As tax filing deadlines draw closer, the specter of an audit notice from the Internal Revenue Service looms larger. Small business owners suffer from tax jitters more than individual filers - and with good reason. The IRS believes that a sizeable chunk of unreported tax revenue - an estimated $ 110 billion - originates in underreported income receipts and overstated business expenses from the small business sector. It's not surprising then to discover that audit rates for returns that also include Schedule C (sole proprietor business income) are at least twice as high as the rates for individual returns. There are ways that small business proprietors may reduce the likelihood of attracting IRS attention. Here's what professional tax advisors recommend:
- Organize all receipts and include notes regarding travel and entertainment expenses (the "who, what, where, when" and a short explanation of the purpose of meeting, etc.). Keep personal and business expenses separate, and remember that IRS auditors are always on the look-out for potential abuse of expense deductions. A small business owner has the right to take every deduction that the law allows, but the IRS has the right to require documented back-up for deductions taken. Good record keeping is essential.
- Report all income. The IRS is intent on finding unreported income and small businesses that rely on cash transactions are a frequent target for scrutiny. Agents will look at industry studies and averages to identify filers whose reported income appears suspiciously low. Remember that it is also relatively easy for the IRS to track down and check whether businesses have reported all the income listed on the various 1099s issued to them by their clients.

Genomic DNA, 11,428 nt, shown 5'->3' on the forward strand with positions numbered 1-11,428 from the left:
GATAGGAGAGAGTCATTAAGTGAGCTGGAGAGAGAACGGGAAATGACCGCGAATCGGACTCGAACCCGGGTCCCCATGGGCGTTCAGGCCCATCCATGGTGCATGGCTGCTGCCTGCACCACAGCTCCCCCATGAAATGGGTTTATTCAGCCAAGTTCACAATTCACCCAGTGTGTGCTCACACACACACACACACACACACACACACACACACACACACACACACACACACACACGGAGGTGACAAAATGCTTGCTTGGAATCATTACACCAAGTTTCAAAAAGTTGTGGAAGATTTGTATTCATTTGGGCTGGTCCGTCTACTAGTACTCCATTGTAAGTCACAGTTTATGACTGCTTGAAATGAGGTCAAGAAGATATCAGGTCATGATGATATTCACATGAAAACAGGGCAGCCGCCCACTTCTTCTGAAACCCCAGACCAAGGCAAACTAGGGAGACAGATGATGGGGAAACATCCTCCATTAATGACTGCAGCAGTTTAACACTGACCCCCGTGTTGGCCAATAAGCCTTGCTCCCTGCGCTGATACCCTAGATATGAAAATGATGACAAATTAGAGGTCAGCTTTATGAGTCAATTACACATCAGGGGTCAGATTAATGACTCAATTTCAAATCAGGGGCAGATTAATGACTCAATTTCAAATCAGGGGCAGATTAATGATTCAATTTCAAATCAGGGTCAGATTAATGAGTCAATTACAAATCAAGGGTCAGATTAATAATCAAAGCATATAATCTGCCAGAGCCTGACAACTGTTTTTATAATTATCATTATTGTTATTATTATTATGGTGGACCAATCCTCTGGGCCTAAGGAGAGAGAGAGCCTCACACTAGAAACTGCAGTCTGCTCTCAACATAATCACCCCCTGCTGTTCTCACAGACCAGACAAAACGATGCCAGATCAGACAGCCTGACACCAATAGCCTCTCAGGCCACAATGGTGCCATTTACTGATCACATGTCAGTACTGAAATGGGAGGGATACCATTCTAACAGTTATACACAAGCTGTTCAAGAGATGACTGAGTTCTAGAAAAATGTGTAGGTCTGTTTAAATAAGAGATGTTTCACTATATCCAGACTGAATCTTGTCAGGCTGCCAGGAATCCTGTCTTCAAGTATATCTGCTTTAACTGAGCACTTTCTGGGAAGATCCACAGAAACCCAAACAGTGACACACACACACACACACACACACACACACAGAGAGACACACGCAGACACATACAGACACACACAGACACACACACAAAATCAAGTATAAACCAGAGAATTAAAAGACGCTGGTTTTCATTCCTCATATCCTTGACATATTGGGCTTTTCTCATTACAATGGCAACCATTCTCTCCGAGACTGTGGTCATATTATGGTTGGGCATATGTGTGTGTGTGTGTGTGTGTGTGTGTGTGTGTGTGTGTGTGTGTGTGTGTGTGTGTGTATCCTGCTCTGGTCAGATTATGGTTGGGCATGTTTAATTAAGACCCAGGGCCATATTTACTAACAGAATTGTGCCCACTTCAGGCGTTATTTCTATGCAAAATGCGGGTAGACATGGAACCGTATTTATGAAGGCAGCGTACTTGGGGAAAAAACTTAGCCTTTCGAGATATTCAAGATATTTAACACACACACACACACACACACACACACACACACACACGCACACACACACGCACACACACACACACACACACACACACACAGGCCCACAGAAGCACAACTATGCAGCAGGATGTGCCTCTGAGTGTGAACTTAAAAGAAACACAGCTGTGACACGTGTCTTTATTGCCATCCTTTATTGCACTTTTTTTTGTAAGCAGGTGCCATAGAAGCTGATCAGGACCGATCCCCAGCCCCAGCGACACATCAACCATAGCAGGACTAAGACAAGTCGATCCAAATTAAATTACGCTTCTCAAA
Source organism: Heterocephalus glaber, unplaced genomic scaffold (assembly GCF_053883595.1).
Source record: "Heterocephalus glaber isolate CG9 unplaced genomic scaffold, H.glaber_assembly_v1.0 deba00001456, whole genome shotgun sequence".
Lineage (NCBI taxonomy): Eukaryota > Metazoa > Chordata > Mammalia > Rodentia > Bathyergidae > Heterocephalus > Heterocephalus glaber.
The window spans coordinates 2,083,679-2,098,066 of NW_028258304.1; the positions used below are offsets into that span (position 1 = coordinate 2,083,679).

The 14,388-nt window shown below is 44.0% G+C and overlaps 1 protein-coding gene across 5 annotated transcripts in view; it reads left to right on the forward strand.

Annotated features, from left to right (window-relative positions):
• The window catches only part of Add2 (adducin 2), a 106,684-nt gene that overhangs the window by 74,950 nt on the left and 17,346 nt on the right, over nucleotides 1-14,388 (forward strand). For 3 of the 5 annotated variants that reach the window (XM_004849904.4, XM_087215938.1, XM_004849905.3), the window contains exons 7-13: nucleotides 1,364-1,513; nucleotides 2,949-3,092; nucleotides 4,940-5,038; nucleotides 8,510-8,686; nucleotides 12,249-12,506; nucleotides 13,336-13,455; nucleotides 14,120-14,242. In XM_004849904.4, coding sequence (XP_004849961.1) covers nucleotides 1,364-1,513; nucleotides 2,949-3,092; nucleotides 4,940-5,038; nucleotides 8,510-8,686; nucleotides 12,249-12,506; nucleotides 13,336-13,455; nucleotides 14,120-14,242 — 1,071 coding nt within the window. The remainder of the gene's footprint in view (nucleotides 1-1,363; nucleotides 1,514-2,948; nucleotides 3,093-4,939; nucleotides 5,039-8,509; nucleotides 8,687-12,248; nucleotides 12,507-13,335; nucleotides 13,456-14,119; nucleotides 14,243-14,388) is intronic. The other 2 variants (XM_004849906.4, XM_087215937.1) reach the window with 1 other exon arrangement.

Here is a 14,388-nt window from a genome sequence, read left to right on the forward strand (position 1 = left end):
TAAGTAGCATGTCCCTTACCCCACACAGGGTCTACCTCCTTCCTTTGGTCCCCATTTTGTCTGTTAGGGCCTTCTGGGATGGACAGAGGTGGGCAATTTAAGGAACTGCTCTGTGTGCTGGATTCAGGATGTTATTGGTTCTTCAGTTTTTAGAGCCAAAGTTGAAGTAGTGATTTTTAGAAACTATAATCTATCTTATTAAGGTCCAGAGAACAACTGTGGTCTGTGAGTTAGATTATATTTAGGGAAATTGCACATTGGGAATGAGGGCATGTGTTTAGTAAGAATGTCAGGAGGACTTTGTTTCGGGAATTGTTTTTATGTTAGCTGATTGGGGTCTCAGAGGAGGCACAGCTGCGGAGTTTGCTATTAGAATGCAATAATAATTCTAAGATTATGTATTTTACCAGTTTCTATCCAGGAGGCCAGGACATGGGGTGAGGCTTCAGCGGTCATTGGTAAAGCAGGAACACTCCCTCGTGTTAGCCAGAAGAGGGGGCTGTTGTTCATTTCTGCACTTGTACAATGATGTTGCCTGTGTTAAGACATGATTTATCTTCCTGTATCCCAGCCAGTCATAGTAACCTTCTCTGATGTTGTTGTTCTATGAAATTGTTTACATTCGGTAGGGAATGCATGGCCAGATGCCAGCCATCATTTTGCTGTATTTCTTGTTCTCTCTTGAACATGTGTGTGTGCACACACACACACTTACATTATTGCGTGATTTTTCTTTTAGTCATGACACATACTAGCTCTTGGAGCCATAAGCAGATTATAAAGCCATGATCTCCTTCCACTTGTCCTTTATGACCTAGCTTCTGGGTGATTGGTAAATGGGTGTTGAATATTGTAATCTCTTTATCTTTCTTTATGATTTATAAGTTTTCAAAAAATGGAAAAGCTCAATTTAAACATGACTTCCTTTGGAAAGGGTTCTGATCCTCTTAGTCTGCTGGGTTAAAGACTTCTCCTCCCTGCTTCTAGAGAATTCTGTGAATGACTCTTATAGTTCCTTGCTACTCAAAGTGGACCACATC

- Operate like a business. It may sound self-evident but it is worth repeating that then IRS will disallow business expenses if it determines that the filer is a hobbyist rather than a business operator. Generally, the IRS gives new start-ups a three-year grace period in which to turn a profit, but it will disallow losses if the enterprise appears to be a hobby. In order to demonstrate a profit motive, a business owner must deploy "usual" business methods - i.e. maintaining financial records, operating a specific business bank account for income and expenses, and having a formal set of books.
- Get professional assistance. Frequent changes in tax law make it likely that business owners who prepare their own filings will inadvertently make errors that attract further IRS attention. A carefully prepared return that follows IRS models is much less likely to attract attention. The IRS has more confidence in a professionally prepared return knowing that the books have been reviewed by another pair of eyes and that the tax advisor has their professional reputation on the line.
And finally, if you do receive an audit notice, don't go it alone. A tax professional acts as a buffer between the agent and the taxpayer, and can bring a sense of professional detachment to the interview that can facilitate productive dialog.